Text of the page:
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By Kentucky Equine Research Staff · January 21, 2010
Teff hay is a warm-season grass that thrives in a variety of climates and soil types. Despite low resistance to frost and pests, researchers have recently tested teff to see how the grass stacks up against cool-season standbys, timothy and orchardgrass.
Using mature Quarter Horse mares, researchers at Pennsylvania State University evaluated the nutrient composition, voluntary dry matter intake (DMI), and apparent digestibility of teff hay cut at three different stages of maturity to determine its usefulness as hay. The hay was harvested at the boot, early-head, and late-head stages of maturity throughout the summer.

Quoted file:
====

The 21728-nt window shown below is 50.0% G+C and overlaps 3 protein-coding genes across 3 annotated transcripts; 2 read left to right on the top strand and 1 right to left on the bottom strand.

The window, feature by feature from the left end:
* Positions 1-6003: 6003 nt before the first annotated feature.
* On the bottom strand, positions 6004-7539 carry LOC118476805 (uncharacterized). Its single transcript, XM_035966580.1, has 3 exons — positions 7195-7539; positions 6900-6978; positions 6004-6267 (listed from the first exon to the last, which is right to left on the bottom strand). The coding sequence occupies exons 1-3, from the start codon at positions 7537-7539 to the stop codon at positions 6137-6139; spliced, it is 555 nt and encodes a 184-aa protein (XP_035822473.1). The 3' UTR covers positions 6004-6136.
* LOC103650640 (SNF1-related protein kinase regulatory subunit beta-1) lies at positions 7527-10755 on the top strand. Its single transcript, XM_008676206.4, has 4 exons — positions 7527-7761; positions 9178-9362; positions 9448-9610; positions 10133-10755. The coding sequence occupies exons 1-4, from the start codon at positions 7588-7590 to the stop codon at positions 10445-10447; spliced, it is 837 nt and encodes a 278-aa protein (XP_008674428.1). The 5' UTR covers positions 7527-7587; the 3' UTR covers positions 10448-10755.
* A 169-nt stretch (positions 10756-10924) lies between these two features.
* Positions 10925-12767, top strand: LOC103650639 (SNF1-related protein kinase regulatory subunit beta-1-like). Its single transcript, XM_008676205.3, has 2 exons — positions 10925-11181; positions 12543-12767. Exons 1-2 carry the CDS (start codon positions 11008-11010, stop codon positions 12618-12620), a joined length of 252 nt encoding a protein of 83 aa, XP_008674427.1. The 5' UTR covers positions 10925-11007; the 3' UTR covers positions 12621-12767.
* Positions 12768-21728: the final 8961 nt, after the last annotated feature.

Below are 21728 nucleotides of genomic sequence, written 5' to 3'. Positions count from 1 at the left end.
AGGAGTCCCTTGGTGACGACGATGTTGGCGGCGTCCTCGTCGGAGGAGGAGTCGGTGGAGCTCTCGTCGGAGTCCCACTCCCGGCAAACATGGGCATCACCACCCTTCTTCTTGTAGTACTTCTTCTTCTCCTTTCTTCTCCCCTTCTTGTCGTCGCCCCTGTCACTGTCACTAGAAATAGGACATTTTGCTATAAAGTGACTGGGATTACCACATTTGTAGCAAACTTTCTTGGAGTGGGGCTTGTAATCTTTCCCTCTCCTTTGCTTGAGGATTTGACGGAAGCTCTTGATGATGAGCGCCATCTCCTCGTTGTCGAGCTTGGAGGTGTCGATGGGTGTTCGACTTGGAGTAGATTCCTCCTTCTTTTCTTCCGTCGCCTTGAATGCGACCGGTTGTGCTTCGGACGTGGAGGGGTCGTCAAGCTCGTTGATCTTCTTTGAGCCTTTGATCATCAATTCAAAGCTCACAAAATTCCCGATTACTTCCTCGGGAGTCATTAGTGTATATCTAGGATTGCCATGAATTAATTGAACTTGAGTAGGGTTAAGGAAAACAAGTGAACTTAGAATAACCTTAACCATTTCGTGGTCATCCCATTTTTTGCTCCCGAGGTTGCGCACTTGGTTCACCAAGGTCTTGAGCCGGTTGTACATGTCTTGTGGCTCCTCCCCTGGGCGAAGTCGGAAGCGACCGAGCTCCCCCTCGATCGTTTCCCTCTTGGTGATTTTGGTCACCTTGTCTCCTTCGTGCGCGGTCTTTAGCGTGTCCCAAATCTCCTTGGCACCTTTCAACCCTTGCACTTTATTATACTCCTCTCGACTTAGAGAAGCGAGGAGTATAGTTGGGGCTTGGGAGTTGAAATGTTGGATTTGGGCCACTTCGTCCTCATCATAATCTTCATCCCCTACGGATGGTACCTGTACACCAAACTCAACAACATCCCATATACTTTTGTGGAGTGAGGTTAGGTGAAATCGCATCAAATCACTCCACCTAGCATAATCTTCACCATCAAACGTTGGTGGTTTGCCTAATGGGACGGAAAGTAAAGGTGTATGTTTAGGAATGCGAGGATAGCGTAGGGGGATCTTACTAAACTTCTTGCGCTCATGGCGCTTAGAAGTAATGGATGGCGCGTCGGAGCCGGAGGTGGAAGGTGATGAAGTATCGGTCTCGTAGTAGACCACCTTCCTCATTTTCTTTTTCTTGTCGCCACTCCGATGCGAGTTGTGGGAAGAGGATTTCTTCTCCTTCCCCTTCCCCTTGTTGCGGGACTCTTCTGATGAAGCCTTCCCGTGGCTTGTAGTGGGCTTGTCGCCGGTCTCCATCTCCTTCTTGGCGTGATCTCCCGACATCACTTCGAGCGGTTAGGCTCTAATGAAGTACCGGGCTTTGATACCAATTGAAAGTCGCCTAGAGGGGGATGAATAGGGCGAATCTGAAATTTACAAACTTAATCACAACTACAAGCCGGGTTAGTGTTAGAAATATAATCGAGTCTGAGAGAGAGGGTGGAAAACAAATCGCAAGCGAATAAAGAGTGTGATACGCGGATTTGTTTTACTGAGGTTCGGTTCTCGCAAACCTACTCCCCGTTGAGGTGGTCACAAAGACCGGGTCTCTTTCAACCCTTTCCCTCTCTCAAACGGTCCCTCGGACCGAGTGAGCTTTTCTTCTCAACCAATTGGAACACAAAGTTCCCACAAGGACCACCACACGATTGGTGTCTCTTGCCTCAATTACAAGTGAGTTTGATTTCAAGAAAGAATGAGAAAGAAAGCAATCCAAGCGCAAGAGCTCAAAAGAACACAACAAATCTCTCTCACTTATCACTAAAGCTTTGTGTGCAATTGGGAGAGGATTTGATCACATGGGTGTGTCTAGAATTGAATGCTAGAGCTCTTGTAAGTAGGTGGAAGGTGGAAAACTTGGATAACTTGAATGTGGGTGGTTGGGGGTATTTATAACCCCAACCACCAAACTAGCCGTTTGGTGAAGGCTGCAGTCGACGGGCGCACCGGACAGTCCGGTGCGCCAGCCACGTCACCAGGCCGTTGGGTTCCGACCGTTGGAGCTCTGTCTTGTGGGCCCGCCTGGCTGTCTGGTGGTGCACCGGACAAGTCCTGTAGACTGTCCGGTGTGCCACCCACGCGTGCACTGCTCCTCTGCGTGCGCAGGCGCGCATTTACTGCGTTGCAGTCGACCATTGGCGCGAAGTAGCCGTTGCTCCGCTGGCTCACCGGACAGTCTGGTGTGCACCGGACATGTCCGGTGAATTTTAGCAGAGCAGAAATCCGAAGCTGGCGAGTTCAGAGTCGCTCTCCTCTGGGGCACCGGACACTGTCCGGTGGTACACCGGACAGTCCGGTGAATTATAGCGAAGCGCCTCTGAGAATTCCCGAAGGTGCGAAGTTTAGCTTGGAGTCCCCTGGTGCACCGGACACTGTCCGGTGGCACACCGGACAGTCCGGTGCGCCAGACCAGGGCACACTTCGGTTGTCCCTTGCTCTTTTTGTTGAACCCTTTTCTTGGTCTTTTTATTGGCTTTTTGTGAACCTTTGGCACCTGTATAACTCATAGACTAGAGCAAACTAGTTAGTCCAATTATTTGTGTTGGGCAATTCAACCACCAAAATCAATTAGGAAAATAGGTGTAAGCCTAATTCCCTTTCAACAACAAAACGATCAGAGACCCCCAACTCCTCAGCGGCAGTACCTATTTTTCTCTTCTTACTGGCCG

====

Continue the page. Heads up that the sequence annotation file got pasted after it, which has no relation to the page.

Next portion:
Nutrient composition revealed nonstructural carbohydrates (NSC) increased from 5.4% in the boot stage to 8.4% in the late-head stage, while concentrations of crude protein, potassium, iron, and manganese decreased. The calcium-to-phosphorus ratio was approximately 2:1 for all maturities. According to the researchers, the nutrient content of the boot and early-head maturities was sufficient to nearly meet (90-95%) average energy requirements...
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